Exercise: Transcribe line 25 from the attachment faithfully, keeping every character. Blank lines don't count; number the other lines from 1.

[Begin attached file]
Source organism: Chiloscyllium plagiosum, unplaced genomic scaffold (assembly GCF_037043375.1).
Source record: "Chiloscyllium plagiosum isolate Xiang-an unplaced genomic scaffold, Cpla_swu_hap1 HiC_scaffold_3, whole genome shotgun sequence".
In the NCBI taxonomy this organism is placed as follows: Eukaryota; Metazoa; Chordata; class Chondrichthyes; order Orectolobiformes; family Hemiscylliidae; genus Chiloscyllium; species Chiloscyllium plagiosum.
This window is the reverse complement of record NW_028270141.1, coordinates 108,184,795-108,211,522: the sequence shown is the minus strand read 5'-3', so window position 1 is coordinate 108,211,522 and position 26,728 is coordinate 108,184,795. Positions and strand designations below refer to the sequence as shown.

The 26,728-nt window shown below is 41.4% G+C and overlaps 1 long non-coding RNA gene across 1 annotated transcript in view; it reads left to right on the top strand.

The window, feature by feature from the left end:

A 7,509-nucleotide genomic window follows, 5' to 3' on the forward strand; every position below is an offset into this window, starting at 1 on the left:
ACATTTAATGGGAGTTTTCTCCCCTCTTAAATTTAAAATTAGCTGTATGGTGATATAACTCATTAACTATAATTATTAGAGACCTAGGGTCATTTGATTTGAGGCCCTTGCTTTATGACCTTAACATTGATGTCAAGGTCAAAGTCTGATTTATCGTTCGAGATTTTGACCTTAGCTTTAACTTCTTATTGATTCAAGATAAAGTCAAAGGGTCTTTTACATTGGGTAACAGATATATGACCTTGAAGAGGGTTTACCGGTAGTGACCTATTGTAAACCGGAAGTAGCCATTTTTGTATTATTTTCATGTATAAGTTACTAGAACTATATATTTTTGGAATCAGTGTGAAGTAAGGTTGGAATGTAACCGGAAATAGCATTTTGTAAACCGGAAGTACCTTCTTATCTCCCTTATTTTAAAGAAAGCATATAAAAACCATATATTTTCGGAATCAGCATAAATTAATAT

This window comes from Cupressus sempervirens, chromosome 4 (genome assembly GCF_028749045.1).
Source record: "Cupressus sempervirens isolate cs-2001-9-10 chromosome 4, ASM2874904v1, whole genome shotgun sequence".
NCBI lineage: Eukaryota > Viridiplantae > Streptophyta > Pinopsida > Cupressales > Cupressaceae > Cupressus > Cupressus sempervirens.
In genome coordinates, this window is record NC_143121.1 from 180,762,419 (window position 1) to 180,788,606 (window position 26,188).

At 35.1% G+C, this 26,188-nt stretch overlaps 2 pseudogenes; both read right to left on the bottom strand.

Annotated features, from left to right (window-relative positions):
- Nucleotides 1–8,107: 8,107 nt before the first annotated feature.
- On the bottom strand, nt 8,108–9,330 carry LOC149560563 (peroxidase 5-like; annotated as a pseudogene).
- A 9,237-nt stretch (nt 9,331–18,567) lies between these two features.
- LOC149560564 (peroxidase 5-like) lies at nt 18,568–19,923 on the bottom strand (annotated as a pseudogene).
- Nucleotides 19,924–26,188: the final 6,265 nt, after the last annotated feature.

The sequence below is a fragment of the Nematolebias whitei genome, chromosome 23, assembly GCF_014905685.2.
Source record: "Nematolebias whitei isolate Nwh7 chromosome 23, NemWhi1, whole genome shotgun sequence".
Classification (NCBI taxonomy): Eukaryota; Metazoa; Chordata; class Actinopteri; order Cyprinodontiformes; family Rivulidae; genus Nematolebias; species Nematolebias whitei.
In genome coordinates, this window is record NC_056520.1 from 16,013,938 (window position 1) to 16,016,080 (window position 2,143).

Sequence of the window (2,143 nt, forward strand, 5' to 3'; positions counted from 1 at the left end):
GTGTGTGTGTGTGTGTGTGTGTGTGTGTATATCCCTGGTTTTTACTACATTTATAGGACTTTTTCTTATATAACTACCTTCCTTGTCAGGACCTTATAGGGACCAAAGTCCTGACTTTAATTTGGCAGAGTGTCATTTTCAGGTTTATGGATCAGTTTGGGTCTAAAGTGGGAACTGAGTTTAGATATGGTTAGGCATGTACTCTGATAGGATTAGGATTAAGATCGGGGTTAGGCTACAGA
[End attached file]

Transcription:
GTGTGTGTGTGTGTGTGTGTGTGTGTGTATATCCCTGGTTTTTACTACATTTATAGGACTTTTTCTTATATAACTACCTTCCTTGTCAGGACCTTATAGGGACCAAAGTCCTGACTTTAATTTGGCAGAGTGTCATTTTCAGGTTTATGGATCAGTTTGGGTCTAAAGTGGGAACTGAGTTTAGATATGGTTAGGCATGTACTCTGATAGGATTAGGATTAAGATCGGGGTTAGGCTACAGA